The HK metro is called MTR, with a cool white octopus-looking symbol on a red background. A favorite thing of mine from HK was probably just staring at the downtown area from the Kowloon shore. When Trever and I first set eyes on it, I was in awe, and could have stared for hours! Trever and I also saw the last of the Dragon Boat races at Stanley, on the south end of Hong Kong Island. In addition, we checked out the city night lights (HK skyline to music), ate Michelin Star dim sum, trammed/hiked up The Peak, rode up the world's longest enclosed escalator, and saw Po Lin Monastery on Lantau Island.

There are salesmen everywhere in HK, offering you anything you can imagine...but hashish was the most common, then suits, coats, trousers, food, electronics, hostels, "footy massageys,....I tuned most of it out; it's too similar to the U of M ;)

I'm starting my first actual classes today! It's an entry-level "daily" English class, D1, probably adults, 6 students. There's a Chinese teacher that covers that same class twice a week, and I teach it once a week (each class period is about 2 hours long). The course is taught out of a textbook, beginning with such phrases as, "Hello, my name is __" and "How are you?" The nice thing is that us teachers are given some freedom to "make the class real," how "real" people in America, etc. would say things; but it's mostly based on the textbook.

Tuesday, June 1, 2010

This week I got to see a bit more of Guangzhou: Susan and her friend Vicky showed me the Chen Clan Academy near downtown. It's a very old, massive, traditional building that the Chen clan founded to educate their own family, and now it's open for tours. Among the artifacts inside were rooms where people lived and studied, old furniture, an extravagant gift shop full of amazing things, and really neat paintings. After the Academy we went to see Beijing Lu: one of the wealthiest shopping strips in Guangzhou. Traditional lanterns line parts of the streets, with a huge statue of the Asia Games GZ goat characters right in the middle. We also saw some street-pavement bricks from the Qing and earlier dynasties, blocked off and under glass in the middle of the street.

Last Friday I moved from the hotel I was at for the first four days, and moved into the Huang's house (the owners of Bart). I'll be living there for about a month, when I'll take John's apartment when he moves out. Like most people I've met here, they're super generous. Their house is very nice as well (only 3 months old); a vertical square column of stone, each floor with about 4 rooms, and a spiral staircase in the middle. The rooftop is an open patio, and that's where they do the laundry!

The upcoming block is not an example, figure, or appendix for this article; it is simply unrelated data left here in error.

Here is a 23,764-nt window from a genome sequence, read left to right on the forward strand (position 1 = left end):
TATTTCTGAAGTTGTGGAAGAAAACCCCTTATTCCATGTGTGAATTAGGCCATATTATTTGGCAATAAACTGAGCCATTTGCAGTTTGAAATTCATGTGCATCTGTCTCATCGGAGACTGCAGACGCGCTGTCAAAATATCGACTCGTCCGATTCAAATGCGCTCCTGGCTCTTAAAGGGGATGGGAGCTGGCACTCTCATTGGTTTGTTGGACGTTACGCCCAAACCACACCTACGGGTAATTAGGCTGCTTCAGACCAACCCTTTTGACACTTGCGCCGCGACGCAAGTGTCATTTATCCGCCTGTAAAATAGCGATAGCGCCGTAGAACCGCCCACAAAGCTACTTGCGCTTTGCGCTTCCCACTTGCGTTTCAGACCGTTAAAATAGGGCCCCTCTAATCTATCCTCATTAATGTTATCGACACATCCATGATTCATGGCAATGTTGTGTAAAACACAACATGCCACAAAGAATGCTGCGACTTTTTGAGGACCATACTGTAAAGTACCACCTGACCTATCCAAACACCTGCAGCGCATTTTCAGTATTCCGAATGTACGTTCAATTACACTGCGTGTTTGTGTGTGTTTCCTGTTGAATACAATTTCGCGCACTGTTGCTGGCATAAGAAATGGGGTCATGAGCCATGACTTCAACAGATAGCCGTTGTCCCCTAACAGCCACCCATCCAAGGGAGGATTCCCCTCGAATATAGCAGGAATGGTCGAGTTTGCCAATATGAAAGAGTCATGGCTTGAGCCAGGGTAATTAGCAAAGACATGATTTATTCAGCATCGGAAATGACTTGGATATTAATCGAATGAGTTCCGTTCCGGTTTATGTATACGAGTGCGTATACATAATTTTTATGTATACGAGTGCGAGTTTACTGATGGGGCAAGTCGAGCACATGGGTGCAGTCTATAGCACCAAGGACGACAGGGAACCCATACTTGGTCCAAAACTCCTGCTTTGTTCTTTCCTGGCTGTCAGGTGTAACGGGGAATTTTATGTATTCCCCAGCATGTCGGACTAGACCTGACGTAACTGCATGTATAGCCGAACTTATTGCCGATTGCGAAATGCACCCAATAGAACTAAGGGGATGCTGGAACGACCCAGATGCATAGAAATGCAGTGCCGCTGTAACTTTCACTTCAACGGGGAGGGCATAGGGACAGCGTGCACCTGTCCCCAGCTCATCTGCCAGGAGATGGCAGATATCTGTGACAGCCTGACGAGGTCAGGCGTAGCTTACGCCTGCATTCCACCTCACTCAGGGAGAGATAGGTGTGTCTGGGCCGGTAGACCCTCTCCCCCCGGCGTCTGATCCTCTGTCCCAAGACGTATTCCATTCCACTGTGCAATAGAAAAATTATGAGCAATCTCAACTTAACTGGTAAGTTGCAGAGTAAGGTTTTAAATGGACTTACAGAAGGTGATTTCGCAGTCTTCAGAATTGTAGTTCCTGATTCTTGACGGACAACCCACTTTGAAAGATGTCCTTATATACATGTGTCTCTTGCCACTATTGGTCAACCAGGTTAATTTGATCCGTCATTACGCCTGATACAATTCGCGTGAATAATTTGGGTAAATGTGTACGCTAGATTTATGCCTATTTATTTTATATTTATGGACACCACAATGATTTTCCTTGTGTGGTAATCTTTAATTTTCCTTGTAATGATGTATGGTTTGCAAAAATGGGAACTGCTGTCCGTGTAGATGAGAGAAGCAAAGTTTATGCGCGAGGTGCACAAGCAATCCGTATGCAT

I also got to see Susan's school, the South China University of Technology (Faye, Susan, and Vicky are all engineering students :) ). The campus is similar to the U of M, a mixture of old and new buildings, but they also have a green, manmade lake (green from pollution, they tell me). On campus I met Susan's friend, also in engineering (side note: the ratio of guys/girl students is still ~90/10). He had been looking for an English name for a bit; the Chinese like taking on an English name that sounds like their Chinese name, in his case, Xiang. I had the honor to give him his English name, Shawn!

On Sunday night Boss John (the owner of Bart school) took all the teachers out to KTV - karaoke, Asian style! It's not at all the dump that I expected; from the outside it looks like a nice Hollywood joint with black glass walls and glowing blue song titles. Then a staircase brings you downstairs, with a gourmet-quality buffet on the right and corridor of karaoke rooms on the left, each party with its own separate room. The karaoke room had 2 tables for food, with a huge wraparound couch along the edge of the wall, and a computer panel to choose songs. It was legit! I sang "American Pie" with one of the American teachers, and I had to sing some Avril Lavigne because the girls wanted me to.

At Bart, things are pretty laid back right now; I mostly test prospective students on their current English skills and place them accordingly, and train by learning some technical terms of speech and sitting in on other teachers' classes.

My mailing address (the school's address) is:
2/F Jinli Building, #217, Qiaoxing Dadao,
Shiqiao, Panyu District, Guangzhou, Guangdong Province, PRC

But just to be sure, if you send something, just let me know via email so I know to expect it...at least until after I receive the first piece of mail.

Saturday, May 29, 2010


7:14 PM

I have safely arrived in China! I realize many of you have been kept in the dark until now; some web sites are rather tricky to access (such as this one), but Bart does have internet (which is where I am right now). So far it has been a real whirlwind, so I'll try to keep things clear and concise!

LA was great, Jon, Dave and I got to take a bus tour of Hollywood, and we got to see Michael Emerson (Ben Linus) among other actors, and a replica Dharma van at the LOST finale!